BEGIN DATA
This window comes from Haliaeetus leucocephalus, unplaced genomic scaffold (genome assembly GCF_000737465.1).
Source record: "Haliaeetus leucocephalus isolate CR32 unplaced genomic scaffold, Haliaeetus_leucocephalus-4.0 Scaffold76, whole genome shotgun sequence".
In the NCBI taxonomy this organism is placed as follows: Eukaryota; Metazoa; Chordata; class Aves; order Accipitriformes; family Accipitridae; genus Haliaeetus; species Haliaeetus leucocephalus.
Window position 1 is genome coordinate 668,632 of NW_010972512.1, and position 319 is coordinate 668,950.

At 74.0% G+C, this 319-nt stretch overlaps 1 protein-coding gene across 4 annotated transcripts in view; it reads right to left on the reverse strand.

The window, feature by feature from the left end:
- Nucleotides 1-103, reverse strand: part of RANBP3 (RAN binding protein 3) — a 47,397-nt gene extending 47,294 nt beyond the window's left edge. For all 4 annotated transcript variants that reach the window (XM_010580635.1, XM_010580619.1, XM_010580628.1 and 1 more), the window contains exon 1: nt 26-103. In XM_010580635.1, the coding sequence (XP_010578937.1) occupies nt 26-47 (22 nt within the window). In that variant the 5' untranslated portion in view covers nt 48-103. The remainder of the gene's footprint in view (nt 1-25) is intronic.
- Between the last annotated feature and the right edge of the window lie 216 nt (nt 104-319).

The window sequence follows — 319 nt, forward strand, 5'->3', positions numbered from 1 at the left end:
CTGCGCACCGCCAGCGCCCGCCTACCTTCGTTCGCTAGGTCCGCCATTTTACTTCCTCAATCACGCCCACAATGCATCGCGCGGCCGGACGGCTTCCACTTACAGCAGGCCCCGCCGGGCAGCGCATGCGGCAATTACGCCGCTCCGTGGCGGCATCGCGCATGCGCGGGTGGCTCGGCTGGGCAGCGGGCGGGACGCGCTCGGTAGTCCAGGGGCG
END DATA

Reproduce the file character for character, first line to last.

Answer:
This window comes from Haliaeetus leucocephalus, unplaced genomic scaffold (genome assembly GCF_000737465.1).
Source record: "Haliaeetus leucocephalus isolate CR32 unplaced genomic scaffold, Haliaeetus_leucocephalus-4.0 Scaffold76, whole genome shotgun sequence".
In the NCBI taxonomy this organism is placed as follows: Eukaryota; Metazoa; Chordata; class Aves; order Accipitriformes; family Accipitridae; genus Haliaeetus; species Haliaeetus leucocephalus.
Window position 1 is genome coordinate 668,632 of NW_010972512.1, and position 319 is coordinate 668,950.

At 74.0% G+C, this 319-nt stretch overlaps 1 protein-coding gene across 4 annotated transcripts in view; it reads right to left on the reverse strand.

The window, feature by feature from the left end:
- Nucleotides 1-103, reverse strand: part of RANBP3 (RAN binding protein 3) — a 47,397-nt gene extending 47,294 nt beyond the window's left edge. For all 4 annotated transcript variants that reach the window (XM_010580635.1, XM_010580619.1, XM_010580628.1 and 1 more), the window contains exon 1: nt 26-103. In XM_010580635.1, the coding sequence (XP_010578937.1) occupies nt 26-47 (22 nt within the window). In that variant the 5' untranslated portion in view covers nt 48-103. The remainder of the gene's footprint in view (nt 1-25) is intronic.
- Between the last annotated feature and the right edge of the window lie 216 nt (nt 104-319).

The window sequence follows — 319 nt, forward strand, 5'->3', positions numbered from 1 at the left end:
CTGCGCACCGCCAGCGCCCGCCTACCTTCGTTCGCTAGGTCCGCCATTTTACTTCCTCAATCACGCCCACAATGCATCGCGCGGCCGGACGGCTTCCACTTACAGCAGGCCCCGCCGGGCAGCGCATGCGGCAATTACGCCGCTCCGTGGCGGCATCGCGCATGCGCGGGTGGCTCGGCTGGGCAGCGGGCGGGACGCGCTCGGTAGTCCAGGGGCG